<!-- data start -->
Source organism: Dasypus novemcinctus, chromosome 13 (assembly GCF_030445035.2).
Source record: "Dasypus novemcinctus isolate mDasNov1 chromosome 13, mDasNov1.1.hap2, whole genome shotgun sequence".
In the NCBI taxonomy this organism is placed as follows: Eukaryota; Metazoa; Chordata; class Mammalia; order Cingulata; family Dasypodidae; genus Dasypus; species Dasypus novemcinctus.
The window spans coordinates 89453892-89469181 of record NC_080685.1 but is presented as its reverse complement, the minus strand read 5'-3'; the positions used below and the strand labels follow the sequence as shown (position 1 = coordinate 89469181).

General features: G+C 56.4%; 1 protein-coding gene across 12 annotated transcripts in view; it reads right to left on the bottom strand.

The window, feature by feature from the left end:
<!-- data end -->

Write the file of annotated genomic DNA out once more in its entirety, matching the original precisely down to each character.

Source organism: Dasypus novemcinctus, chromosome 13 (assembly GCF_030445035.2).
Source record: "Dasypus novemcinctus isolate mDasNov1 chromosome 13, mDasNov1.1.hap2, whole genome shotgun sequence".
In the NCBI taxonomy this organism is placed as follows: Eukaryota; Metazoa; Chordata; class Mammalia; order Cingulata; family Dasypodidae; genus Dasypus; species Dasypus novemcinctus.
The window spans coordinates 89453892-89469181 of record NC_080685.1 but is presented as its reverse complement, the minus strand read 5'-3'; the positions used below and the strand labels follow the sequence as shown (position 1 = coordinate 89469181).

General features: G+C 56.4%; 1 protein-coding gene across 12 annotated transcripts in view; it reads right to left on the bottom strand.

The window, feature by feature from the left end: